Prep Football: West Rowan 55, Statesville 12

Published 12:00 am Saturday, October 17, 2009

By Mike London
MOUNT ULLA ó K.P. Parks’ first pass reception of the season was noteworthy ó a 38-yard gain on which he broke a half-dozen tackles ó and he didn’t neglect his primary job as a ballcarrier in West Rowan’s 55-12 breeze past Statesville.
Parks rushed for 257 yards on 21 carries in the NPC contest and scored six TDs for the second time in his career to tie the county record. The senior also had six against Northwest Cabarrus as a sophomore.
Parks’ performance, which included a 73-yard sprint down the West sideline on his final touch with 10:51 remaining, came on Senior Night. The four-year varsity performer has been a cornerstone of teams that are 46-5.
“Senior Night, I got emotional thinking that I’m almost at the end of all of this,” Parks said. “Walking out there with my parents before the game was real emotional.”
Parks was injured in the playoffs against Statesville last season. That was also something to think about.
“I did remember it,” he said. “I thought about getting taped, but I haven’t gotten taped all year. I just went out there and played. Once it starts, you don’t think about getting hurt.”
Parks got help from a dominating offensive line and a defense that essentially shut out the Greyhounds (2-6, 0-3). Trey Mashore and Quan Cowan sparked special teams. QB B.J. Sherrill was on target whenever the Hounds threw everything they had at Parks.
Linebacker Ty Bennett stuffed Parks’ first attempt for no gain, but it didn’t take the Falcons (9-0, 4-0) long to take over. They rolled to their 24th consecutive victory.
“We started off slow because Statesville was playing this crazy defense with about 500 guys in the box ,” senior guard Timmy Pangburn said. “But then we completed some passes. That helped a lot.”
By halftime, Parks had 16 carries for 147 yards and Sherrill had thrown for 180 yards. Sherrill hit six different receivers in the first half.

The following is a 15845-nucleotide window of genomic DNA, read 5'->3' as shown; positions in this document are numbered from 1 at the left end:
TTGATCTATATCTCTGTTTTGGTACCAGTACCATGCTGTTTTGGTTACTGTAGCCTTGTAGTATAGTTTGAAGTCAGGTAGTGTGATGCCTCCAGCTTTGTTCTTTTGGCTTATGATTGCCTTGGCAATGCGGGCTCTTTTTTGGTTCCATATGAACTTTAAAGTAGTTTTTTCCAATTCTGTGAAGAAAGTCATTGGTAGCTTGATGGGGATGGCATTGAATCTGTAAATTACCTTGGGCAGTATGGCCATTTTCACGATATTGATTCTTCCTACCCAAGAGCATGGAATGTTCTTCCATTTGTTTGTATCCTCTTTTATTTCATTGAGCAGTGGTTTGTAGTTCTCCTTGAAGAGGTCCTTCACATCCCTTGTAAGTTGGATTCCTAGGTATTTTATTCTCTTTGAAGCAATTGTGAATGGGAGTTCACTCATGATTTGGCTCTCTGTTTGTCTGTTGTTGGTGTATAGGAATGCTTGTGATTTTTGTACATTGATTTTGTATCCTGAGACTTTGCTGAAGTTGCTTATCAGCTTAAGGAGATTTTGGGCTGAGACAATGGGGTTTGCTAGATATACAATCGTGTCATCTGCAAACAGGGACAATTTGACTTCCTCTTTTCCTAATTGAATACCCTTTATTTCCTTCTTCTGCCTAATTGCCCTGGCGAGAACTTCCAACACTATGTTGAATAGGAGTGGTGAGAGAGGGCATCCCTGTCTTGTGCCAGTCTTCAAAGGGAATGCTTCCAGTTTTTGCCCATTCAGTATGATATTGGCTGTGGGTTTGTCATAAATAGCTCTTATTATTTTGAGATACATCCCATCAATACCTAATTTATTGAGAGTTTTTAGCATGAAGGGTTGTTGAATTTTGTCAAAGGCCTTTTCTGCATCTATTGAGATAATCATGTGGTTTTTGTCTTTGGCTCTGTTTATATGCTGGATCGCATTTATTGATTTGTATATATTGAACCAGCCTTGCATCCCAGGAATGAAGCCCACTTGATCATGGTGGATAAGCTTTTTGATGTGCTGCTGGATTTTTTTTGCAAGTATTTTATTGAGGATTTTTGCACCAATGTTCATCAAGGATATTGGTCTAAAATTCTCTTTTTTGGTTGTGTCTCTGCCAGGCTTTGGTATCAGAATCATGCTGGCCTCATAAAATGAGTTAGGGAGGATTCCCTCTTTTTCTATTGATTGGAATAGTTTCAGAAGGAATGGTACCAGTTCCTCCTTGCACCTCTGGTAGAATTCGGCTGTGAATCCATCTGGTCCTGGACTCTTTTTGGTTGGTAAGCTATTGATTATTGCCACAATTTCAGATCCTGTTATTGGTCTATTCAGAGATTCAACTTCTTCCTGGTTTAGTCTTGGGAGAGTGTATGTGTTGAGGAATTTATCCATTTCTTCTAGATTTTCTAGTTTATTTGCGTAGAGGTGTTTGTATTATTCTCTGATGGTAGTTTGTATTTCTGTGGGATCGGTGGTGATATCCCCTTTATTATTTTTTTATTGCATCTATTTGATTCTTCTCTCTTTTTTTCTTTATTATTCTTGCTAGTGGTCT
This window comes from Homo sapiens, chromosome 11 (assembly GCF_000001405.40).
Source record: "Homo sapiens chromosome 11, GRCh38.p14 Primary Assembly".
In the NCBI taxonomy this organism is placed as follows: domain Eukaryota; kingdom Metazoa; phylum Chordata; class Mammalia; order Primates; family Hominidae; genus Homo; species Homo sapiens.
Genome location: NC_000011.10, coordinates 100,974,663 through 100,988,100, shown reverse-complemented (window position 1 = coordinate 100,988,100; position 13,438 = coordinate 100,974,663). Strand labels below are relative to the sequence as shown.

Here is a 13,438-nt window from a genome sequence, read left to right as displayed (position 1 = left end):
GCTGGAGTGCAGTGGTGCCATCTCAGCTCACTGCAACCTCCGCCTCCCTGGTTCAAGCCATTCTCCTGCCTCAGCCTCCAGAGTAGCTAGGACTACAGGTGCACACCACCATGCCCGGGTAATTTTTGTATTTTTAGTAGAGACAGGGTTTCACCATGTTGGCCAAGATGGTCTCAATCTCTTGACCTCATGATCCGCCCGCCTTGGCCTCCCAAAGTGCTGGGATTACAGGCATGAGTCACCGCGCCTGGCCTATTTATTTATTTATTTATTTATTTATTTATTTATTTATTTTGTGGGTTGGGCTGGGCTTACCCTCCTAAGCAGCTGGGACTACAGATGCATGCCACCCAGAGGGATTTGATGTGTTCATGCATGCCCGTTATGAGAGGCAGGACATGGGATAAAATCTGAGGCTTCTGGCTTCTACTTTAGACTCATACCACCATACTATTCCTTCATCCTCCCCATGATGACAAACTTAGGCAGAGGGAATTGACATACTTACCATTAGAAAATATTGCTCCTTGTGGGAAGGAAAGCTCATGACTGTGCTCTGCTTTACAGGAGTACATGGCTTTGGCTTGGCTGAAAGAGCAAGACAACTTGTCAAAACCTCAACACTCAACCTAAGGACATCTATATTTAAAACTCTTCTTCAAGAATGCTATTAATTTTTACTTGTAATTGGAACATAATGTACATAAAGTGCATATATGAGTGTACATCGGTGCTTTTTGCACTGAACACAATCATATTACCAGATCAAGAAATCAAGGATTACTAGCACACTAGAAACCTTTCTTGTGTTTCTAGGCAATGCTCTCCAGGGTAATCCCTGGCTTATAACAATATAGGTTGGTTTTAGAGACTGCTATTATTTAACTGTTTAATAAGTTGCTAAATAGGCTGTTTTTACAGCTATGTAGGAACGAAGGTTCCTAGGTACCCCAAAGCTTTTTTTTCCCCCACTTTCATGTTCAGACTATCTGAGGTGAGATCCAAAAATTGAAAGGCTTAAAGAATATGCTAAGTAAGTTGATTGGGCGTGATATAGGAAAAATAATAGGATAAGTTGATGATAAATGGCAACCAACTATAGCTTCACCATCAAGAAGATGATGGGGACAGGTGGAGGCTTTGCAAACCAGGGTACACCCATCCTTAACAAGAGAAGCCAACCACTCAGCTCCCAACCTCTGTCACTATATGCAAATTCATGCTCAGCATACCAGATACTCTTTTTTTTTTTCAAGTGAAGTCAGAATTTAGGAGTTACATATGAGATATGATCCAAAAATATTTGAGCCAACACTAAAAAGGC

“You try to stop Parks and that opens up the pass for them,” Statesville coach Randall Gusler said. “Then you back up and they’re gonna run Parks. That’s a real two-headed monster they’ve got.”
West, which has won 39 of its last 40 NPC games, got its first TD with 7:32 left in the first quarter when Parks scored on a 24-yard run. The key play was Sherrill’s completion to KaJuan Phillips on a fourth-and-7 situation that kept the drive alive.
The pass to Parks keyed a march that made it 14-0, but Statesville answered with Stephon Willis’ kickoff return for a touchdown.
“We got fussed at a little,” defensive lineman Chris Smith said. “But we’ve got great coaches. They fixed it out. It didn’t happen again.”
Parks’ 19-yard dash made it 21-6, and Sherrill hit tight ends Patrick Hampton and Louis Kraft for big gains on a drive that made it 28-6. West got a backbreaking score with 26 seconds left in the half when Phillips went high in the end zone and came down with a 16-yard toss from Sherrill.
“A play like that, you know you’re not gonna get a second chance,” Phillips said. “He was in good position, but I was able to jump a little higher.”
Phillips, a senior, didn’t play last season.
“It’s just a real special bunch of seniors, and I mean all of ’em, whether they’ve played one year or four,” West coach Scott Young said. “I thought it was a great Senior Night, but I also thought we played just all right. Too many penalties, and I don’t know that we made the positive steps that we have the last three or four weeks.”
Defensively, West was dominant, even though Statesville punched in a score with 1:14 left against reserves.
Statesville freshman QB Carlis Parker showed courage and speed, but he was crushed often trying to make plays, and Statesville backs were buried for losses nine times.
Emmanuel Gbunblee had a monster second half for West, recovering a fumble for a touchdown and producing a sack and two stops for loss.
“Statesville broke containment for their positive plays in the first half,” Young said. “Gbunblee had a bad first half, but a real good second half after we made adjustments.”